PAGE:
7:00pm Thursday 6th July 2006

© Copyright 2001-2006 Newsquest Media Group

Phone mast 'could close playgroup'

A PLAYGROUP says plans for a 15 metre-high mobile phone mast yards from its site will "finish" it.

Drayton Playgroup in Stratford Road, Banbury, which has been running for more than 20 years, has opposed phone company O2's second attempt to put a mast on land close to Drayton School.

Supervisor Diane Bates, who knew nothing of the plans until a parent told her, said: "I think this could finish the playgroup. I think a lot of people will take their children out because they know there are possible health implications, especially fears over cancer and leukaemia.

"We might not find out for 15 or 20 years what effect these things have and they shouldn't be building masts in areas where there are children.
"My son goes to Drayton School and it worries me."

Drayton Playgroup, which has 45 children on its books, has now written to Cherwell District Council opposing the plan.

The mast will be disguised as a telegraph pole and shared between O2 and Hutchison 3G. It will be located on Oxfordshire County Council-owned land next to Trinity Close.

In January 2005 the Banbury Guardian reported plans by O2 to erect a mast nearby at the junction of Stratford Road and Warwick Road.

Parents were concerned over potential health risks from radiation, backed by Drayton School headteacher Richard Sutton and MP Tony Baldry. In the end 02 withdrew the application.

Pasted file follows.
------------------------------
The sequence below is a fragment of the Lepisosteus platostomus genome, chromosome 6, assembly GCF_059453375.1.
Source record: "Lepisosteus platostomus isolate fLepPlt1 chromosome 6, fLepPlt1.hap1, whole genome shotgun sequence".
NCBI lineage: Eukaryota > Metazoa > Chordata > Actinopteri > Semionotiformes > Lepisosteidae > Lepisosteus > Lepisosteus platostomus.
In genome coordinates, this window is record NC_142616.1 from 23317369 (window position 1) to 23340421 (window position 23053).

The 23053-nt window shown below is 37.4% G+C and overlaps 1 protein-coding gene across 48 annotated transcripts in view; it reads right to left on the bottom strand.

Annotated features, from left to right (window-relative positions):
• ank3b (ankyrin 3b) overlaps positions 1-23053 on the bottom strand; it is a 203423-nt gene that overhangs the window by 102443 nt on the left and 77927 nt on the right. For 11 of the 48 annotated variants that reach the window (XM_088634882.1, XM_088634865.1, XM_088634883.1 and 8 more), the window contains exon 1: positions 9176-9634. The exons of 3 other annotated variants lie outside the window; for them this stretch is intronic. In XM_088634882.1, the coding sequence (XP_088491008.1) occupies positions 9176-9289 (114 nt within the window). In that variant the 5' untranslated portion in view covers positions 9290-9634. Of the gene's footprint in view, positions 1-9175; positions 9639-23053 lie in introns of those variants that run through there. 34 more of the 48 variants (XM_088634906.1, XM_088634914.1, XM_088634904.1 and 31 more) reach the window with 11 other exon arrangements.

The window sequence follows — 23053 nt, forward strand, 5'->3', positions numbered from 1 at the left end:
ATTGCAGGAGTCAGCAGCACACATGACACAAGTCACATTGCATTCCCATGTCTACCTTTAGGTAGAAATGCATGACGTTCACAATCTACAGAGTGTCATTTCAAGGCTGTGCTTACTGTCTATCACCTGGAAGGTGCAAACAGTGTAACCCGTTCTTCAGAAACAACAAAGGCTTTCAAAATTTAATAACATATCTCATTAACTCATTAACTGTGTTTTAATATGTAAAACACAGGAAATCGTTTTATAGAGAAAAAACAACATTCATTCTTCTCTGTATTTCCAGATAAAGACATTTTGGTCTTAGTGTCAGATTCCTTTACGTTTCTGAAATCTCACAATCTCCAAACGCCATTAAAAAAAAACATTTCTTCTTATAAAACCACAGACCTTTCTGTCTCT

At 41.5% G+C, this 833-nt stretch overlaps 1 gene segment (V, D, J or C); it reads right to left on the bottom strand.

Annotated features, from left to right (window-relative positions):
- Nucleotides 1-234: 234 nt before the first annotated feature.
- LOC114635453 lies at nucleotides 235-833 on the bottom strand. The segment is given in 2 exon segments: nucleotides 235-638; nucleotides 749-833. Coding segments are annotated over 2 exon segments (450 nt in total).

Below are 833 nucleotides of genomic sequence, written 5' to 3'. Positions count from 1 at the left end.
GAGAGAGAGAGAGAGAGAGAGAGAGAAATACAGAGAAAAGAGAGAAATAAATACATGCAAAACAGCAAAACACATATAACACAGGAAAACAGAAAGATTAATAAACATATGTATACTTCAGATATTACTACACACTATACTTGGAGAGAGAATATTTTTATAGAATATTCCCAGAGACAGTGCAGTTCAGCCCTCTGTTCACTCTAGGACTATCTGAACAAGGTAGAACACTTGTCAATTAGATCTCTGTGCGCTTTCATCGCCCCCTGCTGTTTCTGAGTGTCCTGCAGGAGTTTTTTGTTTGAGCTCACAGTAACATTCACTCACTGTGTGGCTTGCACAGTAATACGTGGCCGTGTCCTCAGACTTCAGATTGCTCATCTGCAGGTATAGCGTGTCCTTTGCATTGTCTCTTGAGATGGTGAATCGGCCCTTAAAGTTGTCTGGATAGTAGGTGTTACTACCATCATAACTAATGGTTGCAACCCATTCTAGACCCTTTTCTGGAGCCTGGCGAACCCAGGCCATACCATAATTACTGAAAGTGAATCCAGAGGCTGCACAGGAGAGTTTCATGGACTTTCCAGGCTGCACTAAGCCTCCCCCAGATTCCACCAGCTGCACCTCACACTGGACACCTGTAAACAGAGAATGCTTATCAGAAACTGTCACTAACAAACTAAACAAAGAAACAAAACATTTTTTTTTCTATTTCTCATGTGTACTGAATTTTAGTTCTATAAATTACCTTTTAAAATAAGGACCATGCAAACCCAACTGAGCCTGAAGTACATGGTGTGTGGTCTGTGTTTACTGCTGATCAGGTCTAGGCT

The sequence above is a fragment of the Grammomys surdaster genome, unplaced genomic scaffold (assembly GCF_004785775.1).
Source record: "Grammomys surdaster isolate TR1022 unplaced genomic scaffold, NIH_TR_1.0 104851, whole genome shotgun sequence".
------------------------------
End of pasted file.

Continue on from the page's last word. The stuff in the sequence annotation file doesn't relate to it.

Mary Jenvey, of Powys Grove, who fought the plans last time round, said: "This will happen over my dead body; residents of Banbury will not let it happen.

"I know these companies need to put the masts somewhere but I can't believe how unethical they are doing it near a school and playgroup.

"Until it can be categorically proved there's no health risk they shouldn't be doing it. I have an eight-year-old son and I don't want this mobile phone mast going near my family."

Cherwell District Council says it cannot object to phone mast applications on health grounds, only for siting or appearance reasons.

The telecommunications application has been delegated to Cherwell District Council officers – meaning it cannot be debated by councillors – who must approve or object to the plans by July 5.

Angela Johnson, community liason officer for O2, said: "This is a really key site for coverage in the Banbury area and the mast has to be in a specific place to fit into our existing network.

"If there's any cause for concern it's with phones not masts, and having a mast nearby means power in phones will be far less. There is no evidence of any risk to health because phone masts are so low powered."

Omega this is not true. See under:

Mrs Jenvey replied: "Years ago they used to say smoking was good for you."

Just a few of Banburyshire's other mobile phone masts/antennae include: land north of Manor Farm, Bodicote, O2 and T-Mobile; Horton General Hospital, Vodafone and Cellnet; Banbury School, Ruskin Road, Energis Communications; Middleton Road,Hutchison 3G; Wildmere Road, BT Cellnet; Spital Farm Sewage Works, Thorpe Mead, BT and Cellnet; Sun View Farm, Southam Road, Vodafone; Yew Tree Farm, Bloxham, Vodafone, One2One (now T-Mobile); land south of Warmington, Vodafone; Hook Norton Brewery, Vodafone.

29 June 2006

All rights reserved © 2006 Johnston Press Digital Publishing.

Not welcome, Mr. President!

#Die Linkspartei.PDS: Pressemitteilungen

07. Juli 2006

Linkspartei.PDS unterstützt Proteste gegen Bush-Besuch